The entrance portal has a triangular pediment over the door set within the center arch; geometrical decorations fill the tympanum. In the interior, where Matteo de' Pasti took credit as architect in an inscription, under the large arcades on the right side, are seven chapels with the tombs of illustrious Riminese citizens, including that of the philosopher Gemistus Pletho, whose remains were brought back by Sigismondo Pandolfo from his wars in the Balkans. The left side has no chapels (outside is a 16th-century bell tower).

Immediately the right of the main door is Sigismondo Pandolfo's sepulchre. The next chapel is dedicated to St. Sigismund, patron of soldiers (Sigismondo Pandolfo was a renowned condottiero), and has fine sculptures by Agostino di Duccio. There is also a fresco by Piero della Francesca portraying Malatesta kneeling before the saint (1451). The following chapel (Cappella degli Angeli) houses the tomb of Isotta and the Giotto crucifix, allegedly painted during his sojourn in Rimini of 1308-1312.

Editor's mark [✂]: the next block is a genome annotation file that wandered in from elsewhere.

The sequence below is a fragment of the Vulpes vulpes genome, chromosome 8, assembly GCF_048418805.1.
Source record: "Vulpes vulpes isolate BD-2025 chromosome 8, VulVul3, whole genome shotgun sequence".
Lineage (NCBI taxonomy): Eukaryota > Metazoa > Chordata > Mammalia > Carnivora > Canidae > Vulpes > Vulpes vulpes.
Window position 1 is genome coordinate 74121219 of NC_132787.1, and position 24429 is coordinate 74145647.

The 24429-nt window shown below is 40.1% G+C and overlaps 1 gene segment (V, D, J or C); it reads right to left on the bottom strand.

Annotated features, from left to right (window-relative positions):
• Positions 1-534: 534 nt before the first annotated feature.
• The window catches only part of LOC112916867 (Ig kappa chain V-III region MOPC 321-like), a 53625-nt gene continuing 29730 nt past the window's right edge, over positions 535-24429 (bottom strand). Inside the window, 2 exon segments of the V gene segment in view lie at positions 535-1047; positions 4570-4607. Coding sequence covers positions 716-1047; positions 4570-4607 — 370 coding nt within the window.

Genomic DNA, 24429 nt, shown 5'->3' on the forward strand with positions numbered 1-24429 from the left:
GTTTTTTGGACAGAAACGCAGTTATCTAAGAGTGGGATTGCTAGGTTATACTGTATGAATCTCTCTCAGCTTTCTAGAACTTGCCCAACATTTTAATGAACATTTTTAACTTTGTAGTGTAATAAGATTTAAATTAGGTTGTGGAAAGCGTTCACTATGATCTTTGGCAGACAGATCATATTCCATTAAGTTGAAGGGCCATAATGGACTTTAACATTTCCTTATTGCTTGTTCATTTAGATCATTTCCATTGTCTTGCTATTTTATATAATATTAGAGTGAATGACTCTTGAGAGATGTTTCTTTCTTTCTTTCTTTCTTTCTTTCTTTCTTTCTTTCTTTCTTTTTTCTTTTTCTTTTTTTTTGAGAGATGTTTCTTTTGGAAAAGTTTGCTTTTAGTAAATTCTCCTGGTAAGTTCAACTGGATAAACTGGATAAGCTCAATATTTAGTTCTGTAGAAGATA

The next chapel is the Cappella dei Pianeti ("Chapel of the Planets"), dedicated to St. Jerome. The zodiacal figures are by Agostino di Duccio. It houses also an interesting panorama of Rimini as it was in the 15th century. Then comes the Chapel of Liberal Arts, with di Duccio's portrayal of Philosophy, Rhetoric and Grammar. The subsequent Chapel of the Childhood Games houses the tombs of Sigismondo Pandolfo's first wives, Ginevra d'Este and Polissena Sforza, encircled by 61 figures of young angels playing and dancing, again by Agostino di Duccio.